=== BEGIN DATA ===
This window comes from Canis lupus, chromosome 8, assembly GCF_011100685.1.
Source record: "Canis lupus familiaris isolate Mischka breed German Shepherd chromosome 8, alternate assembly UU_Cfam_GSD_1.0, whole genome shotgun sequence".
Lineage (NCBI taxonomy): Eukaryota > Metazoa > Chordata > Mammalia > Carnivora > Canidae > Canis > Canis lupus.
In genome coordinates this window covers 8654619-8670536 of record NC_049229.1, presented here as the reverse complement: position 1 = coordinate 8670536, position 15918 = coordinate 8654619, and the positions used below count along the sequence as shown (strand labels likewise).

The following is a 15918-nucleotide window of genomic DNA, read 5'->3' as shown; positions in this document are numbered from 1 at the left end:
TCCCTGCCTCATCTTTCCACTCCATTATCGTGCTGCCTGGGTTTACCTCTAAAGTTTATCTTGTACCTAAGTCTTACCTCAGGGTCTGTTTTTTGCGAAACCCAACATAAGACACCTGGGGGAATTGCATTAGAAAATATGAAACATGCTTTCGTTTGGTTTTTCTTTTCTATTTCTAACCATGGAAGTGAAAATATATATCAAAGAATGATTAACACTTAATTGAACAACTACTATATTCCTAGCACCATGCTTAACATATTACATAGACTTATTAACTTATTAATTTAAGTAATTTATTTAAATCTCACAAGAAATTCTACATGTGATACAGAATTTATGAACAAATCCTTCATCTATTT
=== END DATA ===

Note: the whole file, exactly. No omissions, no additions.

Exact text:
This window comes from Canis lupus, chromosome 8, assembly GCF_011100685.1.
Source record: "Canis lupus familiaris isolate Mischka breed German Shepherd chromosome 8, alternate assembly UU_Cfam_GSD_1.0, whole genome shotgun sequence".
Lineage (NCBI taxonomy): Eukaryota > Metazoa > Chordata > Mammalia > Carnivora > Canidae > Canis > Canis lupus.
In genome coordinates this window covers 8654619-8670536 of record NC_049229.1, presented here as the reverse complement: position 1 = coordinate 8670536, position 15918 = coordinate 8654619, and the positions used below count along the sequence as shown (strand labels likewise).

The following is a 15918-nucleotide window of genomic DNA, read 5'->3' as shown; positions in this document are numbered from 1 at the left end:
TCCCTGCCTCATCTTTCCACTCCATTATCGTGCTGCCTGGGTTTACCTCTAAAGTTTATCTTGTACCTAAGTCTTACCTCAGGGTCTGTTTTTTGCGAAACCCAACATAAGACACCTGGGGGAATTGCATTAGAAAATATGAAACATGCTTTCGTTTGGTTTTTCTTTTCTATTTCTAACCATGGAAGTGAAAATATATATCAAAGAATGATTAACACTTAATTGAACAACTACTATATTCCTAGCACCATGCTTAACATATTACATAGACTTATTAACTTATTAATTTAAGTAATTTATTTAAATCTCACAAGAAATTCTACATGTGATACAGAATTTATGAACAAATCCTTCATCTATTT